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Home » News » Professor Paul Niell’s Graduate Seminar Contributes Research to Goodwood Museum and Gardens

Professor Paul Niell’s Graduate Seminar Contributes Research to Goodwood Museum and Gardens

Published August 8, 2018

Dr. Niell’s Spring 2018 Graduate Seminar at Goodwood Museum and Gardens

In the spring of 2018, Associate Professor Paul Niell led a graduate seminar titled “Plantation Architecture and Landscapes of Florida and Beyond.” In a partnership with Goodwood Museum and Gardens, Dr. Niell had his students develop their semester-length research projects on the plantation’s antebellum and post-bellum history. 

The Main House at Goodwood Museum and Gardens

Assisted by co-directors Nancy Morgan and Jennifer Humayun, along with a number of volunteers, students conducted on-site studies of Goodwood’s art, architecture, landscape, and material culture. They examined documentary resources in the museum’s collections, the State Archives of Florida, and the Tallahassee Bureau of Archaeological Research, and they consulted local historians. This research enabled them to make regional comparisons of historic architecture across North Florida, from Monticello to Apalachicola.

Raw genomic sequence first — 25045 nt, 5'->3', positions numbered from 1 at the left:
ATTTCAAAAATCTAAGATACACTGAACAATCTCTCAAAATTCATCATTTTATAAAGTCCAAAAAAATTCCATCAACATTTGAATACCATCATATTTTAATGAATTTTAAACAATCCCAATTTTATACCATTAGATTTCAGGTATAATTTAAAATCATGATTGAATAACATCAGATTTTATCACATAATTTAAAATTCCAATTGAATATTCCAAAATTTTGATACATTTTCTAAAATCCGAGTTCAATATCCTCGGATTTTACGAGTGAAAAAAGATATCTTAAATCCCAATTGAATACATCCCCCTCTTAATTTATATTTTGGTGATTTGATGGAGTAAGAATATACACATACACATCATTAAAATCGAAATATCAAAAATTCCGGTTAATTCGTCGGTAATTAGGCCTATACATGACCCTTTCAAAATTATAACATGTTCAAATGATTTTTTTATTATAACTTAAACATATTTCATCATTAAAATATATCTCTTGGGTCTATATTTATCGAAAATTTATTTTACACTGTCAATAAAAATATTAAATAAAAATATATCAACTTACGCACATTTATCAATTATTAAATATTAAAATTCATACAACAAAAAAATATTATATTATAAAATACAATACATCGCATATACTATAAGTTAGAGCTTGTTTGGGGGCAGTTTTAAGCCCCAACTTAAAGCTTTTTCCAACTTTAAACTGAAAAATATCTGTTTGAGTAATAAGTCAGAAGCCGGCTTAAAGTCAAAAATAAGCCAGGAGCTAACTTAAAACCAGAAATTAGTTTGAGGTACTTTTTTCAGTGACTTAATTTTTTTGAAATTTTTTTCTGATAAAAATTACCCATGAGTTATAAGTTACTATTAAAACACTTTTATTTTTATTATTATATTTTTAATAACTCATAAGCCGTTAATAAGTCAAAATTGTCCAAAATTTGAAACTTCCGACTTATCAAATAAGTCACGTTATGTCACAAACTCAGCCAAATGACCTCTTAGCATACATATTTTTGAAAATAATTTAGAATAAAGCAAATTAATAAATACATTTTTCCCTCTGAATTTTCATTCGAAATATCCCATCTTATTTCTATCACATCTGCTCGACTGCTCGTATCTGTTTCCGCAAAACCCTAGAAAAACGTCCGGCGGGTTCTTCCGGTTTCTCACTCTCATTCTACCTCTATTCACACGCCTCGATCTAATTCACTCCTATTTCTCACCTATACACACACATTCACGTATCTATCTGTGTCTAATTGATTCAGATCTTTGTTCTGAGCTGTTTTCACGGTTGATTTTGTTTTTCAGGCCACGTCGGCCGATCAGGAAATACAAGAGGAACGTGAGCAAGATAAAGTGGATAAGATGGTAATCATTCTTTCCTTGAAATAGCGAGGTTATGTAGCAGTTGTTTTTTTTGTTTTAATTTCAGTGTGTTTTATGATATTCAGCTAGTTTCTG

The research projects focus on a range of topics, including cemeteries, mural paintings, staircases, house plans, outbuildings, slave quarters, gardens, ceramics, mirrors, and heritage management. Dr. Niell’s students combined empirical analysis and theoretical sources to produce new insights and original interpretations of Goodwood and other north Florida plantation landscapes.


Their research will be used by the directors and docents at the museum, as well as a team of archaeologists from the Panhandle Archaeological Society of Tallahassee (PAST), who are investigating the sharecropping-era structure known as Cline’s Cottage. Through interdisciplinary approaches these students consider plantation architecture at Goodwood and beyond as a problem of landscape –that is, a socially mediated environment in which all aspects of architecture and material culture played an active role in the constitution of daily antebellum and post-bellum life.